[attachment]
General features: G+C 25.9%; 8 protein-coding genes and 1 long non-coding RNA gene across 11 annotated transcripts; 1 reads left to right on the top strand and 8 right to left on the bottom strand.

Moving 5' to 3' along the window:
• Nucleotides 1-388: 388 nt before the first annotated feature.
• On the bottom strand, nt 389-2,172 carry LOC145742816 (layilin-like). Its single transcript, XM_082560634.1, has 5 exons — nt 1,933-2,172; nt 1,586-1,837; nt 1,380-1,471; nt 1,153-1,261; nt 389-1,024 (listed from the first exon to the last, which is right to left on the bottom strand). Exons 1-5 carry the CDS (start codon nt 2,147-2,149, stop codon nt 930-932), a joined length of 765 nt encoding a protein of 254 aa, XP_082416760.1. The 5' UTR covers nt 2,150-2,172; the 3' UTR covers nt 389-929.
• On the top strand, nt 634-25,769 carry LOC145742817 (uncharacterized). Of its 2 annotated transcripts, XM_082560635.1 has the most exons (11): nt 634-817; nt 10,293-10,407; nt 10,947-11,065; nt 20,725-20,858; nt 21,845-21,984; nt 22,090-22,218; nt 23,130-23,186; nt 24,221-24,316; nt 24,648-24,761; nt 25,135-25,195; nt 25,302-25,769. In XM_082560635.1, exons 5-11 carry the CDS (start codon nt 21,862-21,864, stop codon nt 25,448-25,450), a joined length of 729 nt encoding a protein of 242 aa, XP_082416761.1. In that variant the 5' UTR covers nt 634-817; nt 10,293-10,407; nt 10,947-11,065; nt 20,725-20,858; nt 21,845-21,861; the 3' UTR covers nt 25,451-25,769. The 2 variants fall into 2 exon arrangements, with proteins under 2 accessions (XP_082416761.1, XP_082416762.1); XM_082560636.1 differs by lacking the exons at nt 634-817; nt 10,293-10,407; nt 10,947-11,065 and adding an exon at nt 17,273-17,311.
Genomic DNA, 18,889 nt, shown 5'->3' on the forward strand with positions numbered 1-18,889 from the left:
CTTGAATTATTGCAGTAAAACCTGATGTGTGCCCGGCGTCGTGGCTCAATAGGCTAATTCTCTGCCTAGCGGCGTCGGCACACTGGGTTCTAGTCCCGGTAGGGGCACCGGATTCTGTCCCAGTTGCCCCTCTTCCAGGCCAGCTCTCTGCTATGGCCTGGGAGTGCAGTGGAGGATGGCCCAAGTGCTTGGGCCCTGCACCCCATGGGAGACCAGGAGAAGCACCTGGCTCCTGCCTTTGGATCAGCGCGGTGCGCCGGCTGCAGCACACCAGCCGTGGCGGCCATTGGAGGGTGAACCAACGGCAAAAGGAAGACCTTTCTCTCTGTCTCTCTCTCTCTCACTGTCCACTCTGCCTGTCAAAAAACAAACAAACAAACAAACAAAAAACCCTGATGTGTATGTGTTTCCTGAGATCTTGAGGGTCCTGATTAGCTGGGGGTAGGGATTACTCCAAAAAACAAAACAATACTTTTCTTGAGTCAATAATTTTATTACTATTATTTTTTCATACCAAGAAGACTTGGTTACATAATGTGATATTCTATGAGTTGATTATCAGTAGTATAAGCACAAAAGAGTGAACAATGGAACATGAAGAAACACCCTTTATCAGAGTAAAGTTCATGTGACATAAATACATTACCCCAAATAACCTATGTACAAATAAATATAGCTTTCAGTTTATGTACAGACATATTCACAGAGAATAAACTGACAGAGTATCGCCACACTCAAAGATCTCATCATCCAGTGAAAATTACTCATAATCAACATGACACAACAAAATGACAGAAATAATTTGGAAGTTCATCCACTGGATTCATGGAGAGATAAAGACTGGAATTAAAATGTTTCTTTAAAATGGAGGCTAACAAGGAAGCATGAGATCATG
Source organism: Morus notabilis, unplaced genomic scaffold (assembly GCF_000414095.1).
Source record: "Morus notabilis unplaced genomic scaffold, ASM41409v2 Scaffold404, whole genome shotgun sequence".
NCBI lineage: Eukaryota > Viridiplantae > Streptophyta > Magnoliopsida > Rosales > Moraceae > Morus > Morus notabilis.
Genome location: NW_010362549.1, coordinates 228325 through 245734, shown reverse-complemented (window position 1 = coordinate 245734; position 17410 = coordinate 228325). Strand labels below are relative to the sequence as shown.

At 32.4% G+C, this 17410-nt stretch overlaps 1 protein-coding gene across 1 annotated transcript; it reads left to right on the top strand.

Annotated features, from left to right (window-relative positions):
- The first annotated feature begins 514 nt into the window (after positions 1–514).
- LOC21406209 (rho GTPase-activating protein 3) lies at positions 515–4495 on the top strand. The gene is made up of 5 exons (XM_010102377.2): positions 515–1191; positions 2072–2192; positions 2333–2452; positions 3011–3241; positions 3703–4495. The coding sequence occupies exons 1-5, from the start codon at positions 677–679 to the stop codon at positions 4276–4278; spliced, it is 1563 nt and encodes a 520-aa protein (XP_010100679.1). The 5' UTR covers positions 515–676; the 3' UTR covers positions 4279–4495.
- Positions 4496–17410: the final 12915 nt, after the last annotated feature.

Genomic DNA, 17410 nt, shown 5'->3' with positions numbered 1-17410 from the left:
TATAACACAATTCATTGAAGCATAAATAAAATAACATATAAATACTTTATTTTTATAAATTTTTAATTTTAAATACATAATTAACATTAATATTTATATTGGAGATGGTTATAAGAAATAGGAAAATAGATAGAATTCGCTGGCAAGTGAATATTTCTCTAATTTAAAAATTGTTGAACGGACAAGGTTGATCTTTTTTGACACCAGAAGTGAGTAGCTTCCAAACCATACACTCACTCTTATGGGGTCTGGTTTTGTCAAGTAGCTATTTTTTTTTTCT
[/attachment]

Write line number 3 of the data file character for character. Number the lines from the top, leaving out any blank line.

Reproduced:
• Nucleotides 1-388: 388 nt before the first annotated feature.